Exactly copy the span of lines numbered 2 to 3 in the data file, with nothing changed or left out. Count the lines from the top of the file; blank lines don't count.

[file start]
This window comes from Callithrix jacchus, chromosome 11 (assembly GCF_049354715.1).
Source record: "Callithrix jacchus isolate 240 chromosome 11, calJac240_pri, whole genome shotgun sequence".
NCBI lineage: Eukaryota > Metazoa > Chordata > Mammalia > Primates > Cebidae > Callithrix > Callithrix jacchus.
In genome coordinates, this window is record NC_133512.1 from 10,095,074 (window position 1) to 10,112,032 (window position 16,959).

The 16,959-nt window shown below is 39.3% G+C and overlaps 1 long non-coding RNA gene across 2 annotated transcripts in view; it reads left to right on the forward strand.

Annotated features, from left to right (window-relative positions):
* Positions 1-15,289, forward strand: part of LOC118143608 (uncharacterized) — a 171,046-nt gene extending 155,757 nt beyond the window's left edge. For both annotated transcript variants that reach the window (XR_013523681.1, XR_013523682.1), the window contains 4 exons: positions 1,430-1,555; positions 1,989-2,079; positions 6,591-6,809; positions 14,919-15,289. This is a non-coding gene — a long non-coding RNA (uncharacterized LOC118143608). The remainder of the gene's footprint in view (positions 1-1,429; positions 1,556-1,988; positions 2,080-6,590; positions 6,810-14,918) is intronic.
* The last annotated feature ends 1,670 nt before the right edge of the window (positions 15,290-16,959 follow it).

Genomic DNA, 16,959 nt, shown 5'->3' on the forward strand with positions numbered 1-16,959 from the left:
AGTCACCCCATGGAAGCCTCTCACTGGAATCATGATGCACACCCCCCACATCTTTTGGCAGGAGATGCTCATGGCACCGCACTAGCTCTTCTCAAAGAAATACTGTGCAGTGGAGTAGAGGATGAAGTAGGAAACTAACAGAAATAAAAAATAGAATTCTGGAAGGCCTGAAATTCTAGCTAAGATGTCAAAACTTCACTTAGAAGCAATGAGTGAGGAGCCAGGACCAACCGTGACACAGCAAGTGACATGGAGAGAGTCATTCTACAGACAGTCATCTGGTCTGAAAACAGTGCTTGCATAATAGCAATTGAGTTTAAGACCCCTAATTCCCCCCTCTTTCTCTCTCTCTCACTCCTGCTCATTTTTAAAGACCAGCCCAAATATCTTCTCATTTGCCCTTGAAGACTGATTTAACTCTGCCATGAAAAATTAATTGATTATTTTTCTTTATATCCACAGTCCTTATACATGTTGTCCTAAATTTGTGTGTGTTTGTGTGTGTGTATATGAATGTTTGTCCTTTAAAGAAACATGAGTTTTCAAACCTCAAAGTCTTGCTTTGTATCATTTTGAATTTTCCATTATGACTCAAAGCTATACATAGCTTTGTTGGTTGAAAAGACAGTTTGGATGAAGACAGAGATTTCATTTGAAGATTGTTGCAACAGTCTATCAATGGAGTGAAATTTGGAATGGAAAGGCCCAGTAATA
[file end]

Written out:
Source record: "Callithrix jacchus isolate 240 chromosome 11, calJac240_pri, whole genome shotgun sequence".
NCBI lineage: Eukaryota > Metazoa > Chordata > Mammalia > Primates > Cebidae > Callithrix > Callithrix jacchus.